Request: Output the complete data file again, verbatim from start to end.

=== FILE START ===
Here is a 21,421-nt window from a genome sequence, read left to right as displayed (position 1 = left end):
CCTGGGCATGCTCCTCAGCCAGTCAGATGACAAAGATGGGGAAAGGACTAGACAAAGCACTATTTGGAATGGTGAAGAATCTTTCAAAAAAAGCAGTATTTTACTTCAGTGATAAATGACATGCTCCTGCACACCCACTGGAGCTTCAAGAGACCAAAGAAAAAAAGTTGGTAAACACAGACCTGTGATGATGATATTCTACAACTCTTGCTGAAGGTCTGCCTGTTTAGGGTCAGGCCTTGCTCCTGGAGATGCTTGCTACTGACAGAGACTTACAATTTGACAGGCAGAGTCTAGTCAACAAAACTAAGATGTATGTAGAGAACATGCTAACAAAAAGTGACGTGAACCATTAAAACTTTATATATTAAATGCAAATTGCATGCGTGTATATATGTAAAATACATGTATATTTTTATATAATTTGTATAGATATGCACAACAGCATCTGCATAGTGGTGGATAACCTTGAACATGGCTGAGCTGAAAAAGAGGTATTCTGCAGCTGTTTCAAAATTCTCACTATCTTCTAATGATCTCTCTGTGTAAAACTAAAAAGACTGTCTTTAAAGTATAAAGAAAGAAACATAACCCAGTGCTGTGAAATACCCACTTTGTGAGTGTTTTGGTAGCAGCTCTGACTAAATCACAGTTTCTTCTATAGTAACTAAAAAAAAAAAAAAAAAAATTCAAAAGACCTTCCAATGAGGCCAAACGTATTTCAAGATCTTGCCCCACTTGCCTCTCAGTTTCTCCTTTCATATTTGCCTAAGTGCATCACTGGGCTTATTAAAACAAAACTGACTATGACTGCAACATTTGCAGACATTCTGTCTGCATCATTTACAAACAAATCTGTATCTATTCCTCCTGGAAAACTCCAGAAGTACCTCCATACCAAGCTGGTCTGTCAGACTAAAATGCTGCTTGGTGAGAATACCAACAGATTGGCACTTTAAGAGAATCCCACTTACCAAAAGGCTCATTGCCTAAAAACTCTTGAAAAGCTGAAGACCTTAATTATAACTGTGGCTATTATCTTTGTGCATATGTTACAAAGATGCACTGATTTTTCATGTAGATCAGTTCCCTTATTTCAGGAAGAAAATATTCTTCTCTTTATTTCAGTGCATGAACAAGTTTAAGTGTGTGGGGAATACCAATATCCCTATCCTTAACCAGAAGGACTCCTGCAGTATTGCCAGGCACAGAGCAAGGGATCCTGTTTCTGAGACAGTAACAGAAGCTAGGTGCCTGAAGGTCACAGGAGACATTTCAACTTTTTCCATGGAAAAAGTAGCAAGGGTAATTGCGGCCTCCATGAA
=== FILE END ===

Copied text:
Here is a 21,421-nt window from a genome sequence, read left to right as displayed (position 1 = left end):
CCTGGGCATGCTCCTCAGCCAGTCAGATGACAAAGATGGGGAAAGGACTAGACAAAGCACTATTTGGAATGGTGAAGAATCTTTCAAAAAAAGCAGTATTTTACTTCAGTGATAAATGACATGCTCCTGCACACCCACTGGAGCTTCAAGAGACCAAAGAAAAAAAGTTGGTAAACACAGACCTGTGATGATGATATTCTACAACTCTTGCTGAAGGTCTGCCTGTTTAGGGTCAGGCCTTGCTCCTGGAGATGCTTGCTACTGACAGAGACTTACAATTTGACAGGCAGAGTCTAGTCAACAAAACTAAGATGTATGTAGAGAACATGCTAACAAAAAGTGACGTGAACCATTAAAACTTTATATATTAAATGCAAATTGCATGCGTGTATATATGTAAAATACATGTATATTTTTATATAATTTGTATAGATATGCACAACAGCATCTGCATAGTGGTGGATAACCTTGAACATGGCTGAGCTGAAAAAGAGGTATTCTGCAGCTGTTTCAAAATTCTCACTATCTTCTAATGATCTCTCTGTGTAAAACTAAAAAGACTGTCTTTAAAGTATAAAGAAAGAAACATAACCCAGTGCTGTGAAATACCCACTTTGTGAGTGTTTTGGTAGCAGCTCTGACTAAATCACAGTTTCTTCTATAGTAACTAAAAAAAAAAAAAAAAAAATTCAAAAGACCTTCCAATGAGGCCAAACGTATTTCAAGATCTTGCCCCACTTGCCTCTCAGTTTCTCCTTTCATATTTGCCTAAGTGCATCACTGGGCTTATTAAAACAAAACTGACTATGACTGCAACATTTGCAGACATTCTGTCTGCATCATTTACAAACAAATCTGTATCTATTCCTCCTGGAAAACTCCAGAAGTACCTCCATACCAAGCTGGTCTGTCAGACTAAAATGCTGCTTGGTGAGAATACCAACAGATTGGCACTTTAAGAGAATCCCACTTACCAAAAGGCTCATTGCCTAAAAACTCTTGAAAAGCTGAAGACCTTAATTATAACTGTGGCTATTATCTTTGTGCATATGTTACAAAGATGCACTGATTTTTCATGTAGATCAGTTCCCTTATTTCAGGAAGAAAATATTCTTCTCTTTATTTCAGTGCATGAACAAGTTTAAGTGTGTGGGGAATACCAATATCCCTATCCTTAACCAGAAGGACTCCTGCAGTATTGCCAGGCACAGAGCAAGGGATCCTGTTTCTGAGACAGTAACAGAAGCTAGGTGCCTGAAGGTCACAGGAGACATTTCAACTTTTTCCATGGAAAAAGTAGCAAGGGTAATTGCGGCCTCCATGAA